Years ago as a child at the circus, I watched as a man kept one, then two, then three, four and five spinning plates aloft on sticks. As fascinated as I was by the spinning of the spinning plates, I was mesmerized by the calm of the man keeping them aloft. There was no tension or struggle in his features, no worry in his expression. No strain; he seemed to barely exert himself.
Calm and balanced.
It is not surprising that that image returns to me whenever I consider the meaning of life. As a psychiatrist, I have had a front row seat to the spectrum of abuse visited upon the human psyche; I have sat too close to the naked horror of the trauma and neglect of children; sat too close to the hopelessness and despair in those who embrace suicide as the only relief for their suffering; sat too close to the grief of families struggling to make sense of a child’s suicide, drug overdose, or cancer diagnosis.
In other words, I have sat too close to patients who are anything but calm, who find themselves overwhelmed by the effort to merely keep themselves upright much less while they try to balance all the spinning variables in their lives.
My role is to help ease my patients’ suffering. To fulfill my role, I have learned that easing suffering cannot be an isolated goal. It must be accomplished within a larger context and meaning, a “meaning of life” which rests upon two pillars – balance and connection.
Like that man keeping the spinning plates spinning, the components that we must keep in balance are Hope, Forgiveness and Gratitude. The meaning of life is not found in any one of these, or even the sum of all three. Rather, it is found in the constant endeavor to keep all three in balance. While each demands greater or lesser attention at any given moment, all must be in balance for meaning and joy to be present in our lives.
Our thoughts and emotions are constantly engaged in a dynamic relationship with our past, present and future. Together and in balance, these three components keep us rooted in time. Hope allows us to look forward to the future. Forgiveness allows us to maintain our connection to the present and Gratitude gives us the ability to appreciate the experiences and memories of our past. By balancing Hope, Forgiveness and Gratitude, we can engage our lives with meaning and joy.
The tendency toward balance is our natural state. Our brains are hardwired to find meaning in the world around us. Our brains constantly try to make sense of the world and impose order and understanding upon it. And yet, constantly in flux and dynamic, our world often feels desperate, cruel and unfair.
To make “sense” and find balance in an ever-changing world – physical and emotional – we create an ordered system of belief to provide an explanation for suffering and loss, a system which may or may not include a religion or faith, but is a logic that can guide us in how we choose to go about our lives.
No true system of belief or logic can be successful unless it relies on and engages others. Donne wrote, “No man is an island” and he was right. Balance allows us to embrace our competence and appreciate the competence in others. We are each unique and each dependent upon the uniqueness of others. Science defines our biomedical uniqueness, our individuality. Spirituality defines the moment we step back from that science and realize that perfection is a myth and that in order to survive and to find joy, we must embrace ourselves and others; we must accept that while there is no perfection there is engagement. There is community.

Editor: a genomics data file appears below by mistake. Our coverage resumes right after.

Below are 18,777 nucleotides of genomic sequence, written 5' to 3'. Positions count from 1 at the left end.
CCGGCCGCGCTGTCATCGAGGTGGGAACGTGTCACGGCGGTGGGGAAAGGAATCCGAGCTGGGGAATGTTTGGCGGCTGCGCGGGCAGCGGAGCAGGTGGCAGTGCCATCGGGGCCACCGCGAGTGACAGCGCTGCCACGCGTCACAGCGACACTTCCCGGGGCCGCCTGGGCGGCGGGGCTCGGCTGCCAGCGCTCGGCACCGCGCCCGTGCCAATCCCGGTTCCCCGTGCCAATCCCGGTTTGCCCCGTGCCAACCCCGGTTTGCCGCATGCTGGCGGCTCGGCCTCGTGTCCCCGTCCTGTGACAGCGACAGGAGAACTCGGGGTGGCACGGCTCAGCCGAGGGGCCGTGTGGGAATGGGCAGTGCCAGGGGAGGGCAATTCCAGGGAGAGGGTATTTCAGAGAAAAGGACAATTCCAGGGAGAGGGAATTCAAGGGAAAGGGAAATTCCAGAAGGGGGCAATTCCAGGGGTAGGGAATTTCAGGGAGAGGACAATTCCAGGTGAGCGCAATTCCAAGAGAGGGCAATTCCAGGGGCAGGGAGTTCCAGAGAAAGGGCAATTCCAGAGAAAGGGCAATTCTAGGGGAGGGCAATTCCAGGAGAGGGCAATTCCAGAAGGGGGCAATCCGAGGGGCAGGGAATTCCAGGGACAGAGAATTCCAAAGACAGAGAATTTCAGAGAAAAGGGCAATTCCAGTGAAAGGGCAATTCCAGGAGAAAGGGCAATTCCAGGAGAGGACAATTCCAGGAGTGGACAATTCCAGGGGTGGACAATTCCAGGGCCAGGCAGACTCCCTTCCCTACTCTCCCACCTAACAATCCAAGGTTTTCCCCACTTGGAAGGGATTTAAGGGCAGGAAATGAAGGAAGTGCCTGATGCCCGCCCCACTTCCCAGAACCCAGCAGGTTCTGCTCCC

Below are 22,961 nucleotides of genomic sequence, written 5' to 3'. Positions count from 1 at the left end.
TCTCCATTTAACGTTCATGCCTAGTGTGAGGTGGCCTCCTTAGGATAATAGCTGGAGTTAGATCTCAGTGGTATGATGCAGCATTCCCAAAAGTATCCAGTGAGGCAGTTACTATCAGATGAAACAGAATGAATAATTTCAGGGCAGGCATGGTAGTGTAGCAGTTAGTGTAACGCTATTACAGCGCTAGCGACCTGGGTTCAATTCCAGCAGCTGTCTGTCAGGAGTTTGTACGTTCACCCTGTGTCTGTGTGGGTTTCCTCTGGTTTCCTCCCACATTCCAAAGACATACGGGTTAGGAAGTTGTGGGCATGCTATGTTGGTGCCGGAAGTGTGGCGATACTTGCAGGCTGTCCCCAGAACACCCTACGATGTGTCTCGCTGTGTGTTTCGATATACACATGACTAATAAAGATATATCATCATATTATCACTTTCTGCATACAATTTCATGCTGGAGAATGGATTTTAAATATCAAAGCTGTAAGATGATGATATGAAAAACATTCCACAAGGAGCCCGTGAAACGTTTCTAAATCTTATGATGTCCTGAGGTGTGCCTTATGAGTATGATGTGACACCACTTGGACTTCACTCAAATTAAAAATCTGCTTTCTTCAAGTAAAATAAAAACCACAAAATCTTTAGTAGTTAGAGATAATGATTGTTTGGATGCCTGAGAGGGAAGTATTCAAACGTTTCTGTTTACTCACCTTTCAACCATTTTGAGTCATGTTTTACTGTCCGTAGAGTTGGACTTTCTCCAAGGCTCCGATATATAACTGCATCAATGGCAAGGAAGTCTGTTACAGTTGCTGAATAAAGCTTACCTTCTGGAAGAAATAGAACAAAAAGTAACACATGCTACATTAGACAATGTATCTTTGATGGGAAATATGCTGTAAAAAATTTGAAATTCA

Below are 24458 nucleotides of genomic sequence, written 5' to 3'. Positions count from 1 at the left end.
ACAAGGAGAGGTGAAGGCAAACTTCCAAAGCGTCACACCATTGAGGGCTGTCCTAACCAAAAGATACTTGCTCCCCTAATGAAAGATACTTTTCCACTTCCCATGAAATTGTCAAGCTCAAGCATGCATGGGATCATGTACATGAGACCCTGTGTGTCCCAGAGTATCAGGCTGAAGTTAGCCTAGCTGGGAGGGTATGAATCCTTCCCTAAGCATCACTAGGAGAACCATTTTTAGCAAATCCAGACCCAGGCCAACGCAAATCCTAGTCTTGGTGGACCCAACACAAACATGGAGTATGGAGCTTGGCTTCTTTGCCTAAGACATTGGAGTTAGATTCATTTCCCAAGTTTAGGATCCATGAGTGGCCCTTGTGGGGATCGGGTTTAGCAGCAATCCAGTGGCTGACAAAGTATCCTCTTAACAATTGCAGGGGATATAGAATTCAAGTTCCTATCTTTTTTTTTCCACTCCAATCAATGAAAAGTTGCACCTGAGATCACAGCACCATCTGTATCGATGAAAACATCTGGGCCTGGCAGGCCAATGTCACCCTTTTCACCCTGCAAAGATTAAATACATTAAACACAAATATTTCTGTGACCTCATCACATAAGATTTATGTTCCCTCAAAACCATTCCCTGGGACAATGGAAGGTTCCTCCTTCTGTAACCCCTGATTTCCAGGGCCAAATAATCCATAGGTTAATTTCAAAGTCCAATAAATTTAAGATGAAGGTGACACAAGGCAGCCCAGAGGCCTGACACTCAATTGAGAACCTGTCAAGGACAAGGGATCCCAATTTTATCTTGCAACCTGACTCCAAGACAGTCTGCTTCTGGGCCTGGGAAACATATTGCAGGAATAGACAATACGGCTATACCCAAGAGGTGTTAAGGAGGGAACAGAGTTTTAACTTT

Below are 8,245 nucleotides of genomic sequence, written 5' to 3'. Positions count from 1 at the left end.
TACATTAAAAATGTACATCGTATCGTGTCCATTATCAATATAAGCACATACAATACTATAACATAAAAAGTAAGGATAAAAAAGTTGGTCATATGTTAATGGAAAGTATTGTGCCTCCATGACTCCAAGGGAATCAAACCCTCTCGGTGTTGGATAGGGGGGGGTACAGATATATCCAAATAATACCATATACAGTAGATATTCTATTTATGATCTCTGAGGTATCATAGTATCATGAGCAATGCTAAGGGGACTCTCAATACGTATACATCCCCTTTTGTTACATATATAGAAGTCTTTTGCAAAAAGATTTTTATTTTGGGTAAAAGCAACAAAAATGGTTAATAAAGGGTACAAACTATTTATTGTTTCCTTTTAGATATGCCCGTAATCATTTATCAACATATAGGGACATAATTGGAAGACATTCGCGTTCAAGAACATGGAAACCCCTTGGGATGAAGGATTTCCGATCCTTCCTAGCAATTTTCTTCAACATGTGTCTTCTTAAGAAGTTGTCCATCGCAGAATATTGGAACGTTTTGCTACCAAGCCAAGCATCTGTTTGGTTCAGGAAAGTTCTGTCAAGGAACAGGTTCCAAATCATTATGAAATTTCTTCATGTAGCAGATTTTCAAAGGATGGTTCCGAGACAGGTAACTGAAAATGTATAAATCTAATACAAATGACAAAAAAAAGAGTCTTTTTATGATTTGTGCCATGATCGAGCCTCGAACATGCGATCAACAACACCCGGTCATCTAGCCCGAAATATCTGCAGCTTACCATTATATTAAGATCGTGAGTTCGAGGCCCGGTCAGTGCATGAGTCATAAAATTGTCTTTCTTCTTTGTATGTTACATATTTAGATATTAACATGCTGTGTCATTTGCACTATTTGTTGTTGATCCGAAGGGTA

When we realize that we are hardwired to seek engagement and that we must be social creatures, we are more apt to embrace our individuality and the individuality of others. We are more apt to forgive and, in our forgiveness, find gratitude and hope.
No man is an island. Our brains need other brains. Our nervous systems need other nervous systems. We need to engage and be involved in community.
It is there that meaning and balance are found.
~James Greenblatt, M.D., currently serves as the Chief Medical Officer at Walden Behavioral Care and serves as an Assistant Clinical Professor of Psychiatry at Tufts University School of Medicine and Dartmouth College Geisel School of Medicine. After completing his psychiatry residency in 1988 at George Washington University Medical Center, Dr. Greenblatt went on to pursue a two year fellowship at John Hopkins University School of Medicine to become board certified in child and adolescent psychiatry. Following the fellowship, Dr. Greenblatt noticed that the treatment model in psychiatry relied solely upon symptom-based recommendations for medication with little consideration for the underlying biological mechanisms that may be contributing or causing symptoms. This prompted Dr. Greenblatt to develop an outpatient clinic to provide patient-centered care for families with children struggling with ADHD and other behavioral disorders utilizing nutritional interventions to help patients achieve relief from their symptoms. His work in the early 1990’s was years ahead of his time, as the field of psychiatry had not yet understood how genetics, nutrition, and biochemistry played a role in an individual’s mental wellness. Dr. Greenblatt has devoted his career to educating his colleagues, clinicians, and patients how integrative medicine can have profound effects on mental wellness and how to employ balanced, integrative strategies in the treatment mental illness. Dr. Greenblatt has published multiple books sharing his clinical expertise on how to treat complex mood and eating disorders utilizing an integrative approach. Dr. James is author of the newly published Breakthrough Depression Solution (Rosetta Books, April 19, 2016).
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